Tuesday 31 July 2012: Anyone for cecidology?
If you don't know what cecidology is, now's your chance to learn.
It's the study of plant galls. Galls are abnormal growths on plants stimulated by another organism, such as a fungus, or an insect. The host cells enlarge or proliferate in such a way as to provide shelter or nourishment for the invader to reproduce itself. Any part of a plant can be involved - leaves, stems, fruit - but the resulting galls are always characteristic of the particular pathogen. Familiar examples are the witches' broom twig clusters on birch trees (often assumed to be birds' nests) and the bedeguar or robin's pin cushion galls on wild rose briars and marble galls on oak trees. There are many others, certain trees and plants being especially susceptible. Although they can look grotesque they usually do little harm to the host.
Galls are one of the many natural phenomena that I find fascinating. I'm always thrilled to find one that's new to me and yesterday I spotted these female alder cones (more correctly, catkins) sprouting curious pink tongues. Some were single outgrowths like this, others had produced whole explosions of curlicues like finger-nails left to grow rampant.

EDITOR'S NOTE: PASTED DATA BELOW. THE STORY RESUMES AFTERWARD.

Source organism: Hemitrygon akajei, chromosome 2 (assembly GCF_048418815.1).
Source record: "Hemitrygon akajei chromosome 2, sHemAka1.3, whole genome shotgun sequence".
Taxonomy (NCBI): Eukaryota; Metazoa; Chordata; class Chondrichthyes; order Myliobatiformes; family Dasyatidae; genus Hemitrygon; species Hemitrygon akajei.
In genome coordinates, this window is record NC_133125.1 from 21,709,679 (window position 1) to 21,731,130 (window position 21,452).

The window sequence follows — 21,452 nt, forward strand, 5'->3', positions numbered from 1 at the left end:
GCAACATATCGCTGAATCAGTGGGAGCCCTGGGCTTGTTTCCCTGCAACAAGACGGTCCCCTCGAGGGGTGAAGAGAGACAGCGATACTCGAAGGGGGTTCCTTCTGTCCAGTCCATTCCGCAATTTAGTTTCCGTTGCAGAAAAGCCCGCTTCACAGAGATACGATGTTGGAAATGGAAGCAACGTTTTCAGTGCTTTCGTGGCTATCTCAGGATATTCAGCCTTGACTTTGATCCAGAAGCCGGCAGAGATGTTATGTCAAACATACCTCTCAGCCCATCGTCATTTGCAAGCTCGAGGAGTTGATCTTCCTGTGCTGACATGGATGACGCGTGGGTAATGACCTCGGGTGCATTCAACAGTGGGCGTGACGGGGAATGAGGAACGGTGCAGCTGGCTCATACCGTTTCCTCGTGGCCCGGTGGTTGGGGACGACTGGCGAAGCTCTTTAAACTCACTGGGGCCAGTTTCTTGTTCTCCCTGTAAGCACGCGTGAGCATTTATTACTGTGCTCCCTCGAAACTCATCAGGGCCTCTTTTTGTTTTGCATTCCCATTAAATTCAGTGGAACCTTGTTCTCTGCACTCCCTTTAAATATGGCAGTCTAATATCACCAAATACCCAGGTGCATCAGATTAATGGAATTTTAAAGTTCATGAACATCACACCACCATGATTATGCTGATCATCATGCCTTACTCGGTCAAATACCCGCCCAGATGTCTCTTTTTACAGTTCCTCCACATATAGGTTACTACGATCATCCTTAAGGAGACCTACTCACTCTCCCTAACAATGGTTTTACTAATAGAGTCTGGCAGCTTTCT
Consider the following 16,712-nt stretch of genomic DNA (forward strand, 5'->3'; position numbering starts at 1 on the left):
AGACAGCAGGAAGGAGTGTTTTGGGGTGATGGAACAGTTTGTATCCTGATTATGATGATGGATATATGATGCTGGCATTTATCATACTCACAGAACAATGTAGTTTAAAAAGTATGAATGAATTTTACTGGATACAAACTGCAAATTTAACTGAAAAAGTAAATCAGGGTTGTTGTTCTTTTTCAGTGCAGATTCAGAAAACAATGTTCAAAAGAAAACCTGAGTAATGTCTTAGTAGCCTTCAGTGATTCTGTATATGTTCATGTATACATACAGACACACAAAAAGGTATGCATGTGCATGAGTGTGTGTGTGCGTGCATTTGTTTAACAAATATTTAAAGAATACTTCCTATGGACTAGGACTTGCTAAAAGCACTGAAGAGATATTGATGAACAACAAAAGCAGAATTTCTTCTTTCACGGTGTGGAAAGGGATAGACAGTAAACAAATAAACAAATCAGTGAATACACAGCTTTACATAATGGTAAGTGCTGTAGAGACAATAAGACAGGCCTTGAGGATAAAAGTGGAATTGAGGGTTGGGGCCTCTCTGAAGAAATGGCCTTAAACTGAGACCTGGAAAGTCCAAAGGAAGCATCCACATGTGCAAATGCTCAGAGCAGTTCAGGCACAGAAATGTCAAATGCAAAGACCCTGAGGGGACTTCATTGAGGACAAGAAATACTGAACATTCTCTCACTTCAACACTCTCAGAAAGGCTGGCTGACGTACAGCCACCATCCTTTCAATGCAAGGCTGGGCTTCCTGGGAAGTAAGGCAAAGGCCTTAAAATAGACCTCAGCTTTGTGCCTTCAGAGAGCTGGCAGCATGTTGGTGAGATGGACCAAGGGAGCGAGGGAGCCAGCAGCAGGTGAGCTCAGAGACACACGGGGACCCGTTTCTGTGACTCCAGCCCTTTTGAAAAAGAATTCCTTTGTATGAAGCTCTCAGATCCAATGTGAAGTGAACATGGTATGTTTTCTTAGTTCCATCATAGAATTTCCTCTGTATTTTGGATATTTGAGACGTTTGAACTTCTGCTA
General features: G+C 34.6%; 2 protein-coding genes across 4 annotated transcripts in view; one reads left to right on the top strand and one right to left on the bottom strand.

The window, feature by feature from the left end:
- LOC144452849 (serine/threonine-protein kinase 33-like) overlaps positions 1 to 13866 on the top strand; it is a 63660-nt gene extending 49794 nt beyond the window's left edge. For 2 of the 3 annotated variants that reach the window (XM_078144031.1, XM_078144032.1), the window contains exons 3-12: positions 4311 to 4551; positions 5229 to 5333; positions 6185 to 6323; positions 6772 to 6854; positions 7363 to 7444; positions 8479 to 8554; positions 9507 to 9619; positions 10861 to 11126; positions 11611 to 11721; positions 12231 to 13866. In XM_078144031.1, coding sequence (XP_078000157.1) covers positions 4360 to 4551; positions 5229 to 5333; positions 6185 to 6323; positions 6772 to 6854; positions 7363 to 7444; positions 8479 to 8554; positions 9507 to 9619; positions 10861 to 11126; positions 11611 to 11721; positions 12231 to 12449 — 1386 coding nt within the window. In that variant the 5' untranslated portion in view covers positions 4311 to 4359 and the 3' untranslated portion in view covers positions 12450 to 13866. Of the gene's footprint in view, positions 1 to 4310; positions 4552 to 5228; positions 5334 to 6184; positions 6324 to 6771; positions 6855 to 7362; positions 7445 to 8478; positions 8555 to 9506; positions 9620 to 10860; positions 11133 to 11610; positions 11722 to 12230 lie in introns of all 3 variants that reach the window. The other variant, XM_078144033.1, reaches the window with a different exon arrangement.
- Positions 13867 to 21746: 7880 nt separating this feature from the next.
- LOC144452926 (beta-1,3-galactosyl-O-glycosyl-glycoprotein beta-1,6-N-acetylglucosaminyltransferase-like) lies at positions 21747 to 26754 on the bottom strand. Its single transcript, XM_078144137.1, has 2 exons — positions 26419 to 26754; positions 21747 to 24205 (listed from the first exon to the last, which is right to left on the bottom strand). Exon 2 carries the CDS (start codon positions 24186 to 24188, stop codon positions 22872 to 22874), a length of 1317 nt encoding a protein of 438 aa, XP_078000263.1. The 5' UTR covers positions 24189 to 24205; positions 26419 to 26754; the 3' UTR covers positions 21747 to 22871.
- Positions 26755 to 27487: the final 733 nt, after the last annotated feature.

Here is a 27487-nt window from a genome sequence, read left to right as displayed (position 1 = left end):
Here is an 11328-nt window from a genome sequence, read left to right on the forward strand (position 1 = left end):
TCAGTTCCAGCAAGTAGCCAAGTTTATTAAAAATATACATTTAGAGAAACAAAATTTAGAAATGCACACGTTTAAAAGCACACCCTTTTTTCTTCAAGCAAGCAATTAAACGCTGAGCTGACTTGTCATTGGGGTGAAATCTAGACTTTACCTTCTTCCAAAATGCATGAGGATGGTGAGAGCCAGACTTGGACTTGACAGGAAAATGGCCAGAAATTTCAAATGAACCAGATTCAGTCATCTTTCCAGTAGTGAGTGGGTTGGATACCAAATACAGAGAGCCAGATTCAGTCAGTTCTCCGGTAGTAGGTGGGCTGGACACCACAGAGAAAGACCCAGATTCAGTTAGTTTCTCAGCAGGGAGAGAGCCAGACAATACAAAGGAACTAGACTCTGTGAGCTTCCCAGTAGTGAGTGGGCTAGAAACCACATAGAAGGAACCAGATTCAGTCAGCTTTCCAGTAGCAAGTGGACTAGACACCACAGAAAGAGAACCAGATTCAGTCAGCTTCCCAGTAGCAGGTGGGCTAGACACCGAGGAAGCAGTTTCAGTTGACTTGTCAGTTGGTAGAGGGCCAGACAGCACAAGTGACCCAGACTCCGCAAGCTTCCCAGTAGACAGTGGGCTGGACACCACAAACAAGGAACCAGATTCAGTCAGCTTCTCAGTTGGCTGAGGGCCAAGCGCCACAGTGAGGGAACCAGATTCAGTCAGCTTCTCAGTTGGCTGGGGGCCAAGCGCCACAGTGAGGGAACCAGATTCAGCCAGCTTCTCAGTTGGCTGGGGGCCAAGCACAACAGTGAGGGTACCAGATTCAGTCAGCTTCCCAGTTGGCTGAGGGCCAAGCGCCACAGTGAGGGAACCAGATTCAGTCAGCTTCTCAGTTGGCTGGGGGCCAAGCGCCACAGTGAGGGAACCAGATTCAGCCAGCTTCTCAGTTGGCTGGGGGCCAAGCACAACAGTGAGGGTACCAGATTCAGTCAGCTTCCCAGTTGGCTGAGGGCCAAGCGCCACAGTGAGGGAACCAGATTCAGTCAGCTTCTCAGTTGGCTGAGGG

Turns out this is the not-very-imaginatively-named Alder Tongue Gall produced by the fungal pathogen Taphrina alni. The growths are known as languets (tongue-like things!) so I've collected a new word as well as a new gall.
In the picture you see young green alder cones which are around 2 cm. in length. The production of the red 'tongues' has been triggered by the fungal infection - they are composed of plant material, essentially for the purpose of providing the fungus with material from which to disperse its spores - they are not themselves the fungus, which is microscopic.
As the year wears on the tongues will mature along with the cones and can be seen in winters still in situ but dry and blackened.
Another of nature's miracles, but perhaps a rather disturbing one.
Was Einstein infected by this gall fungus? (See here for discussion of tongue extrusion.)
The British Plant Gall Society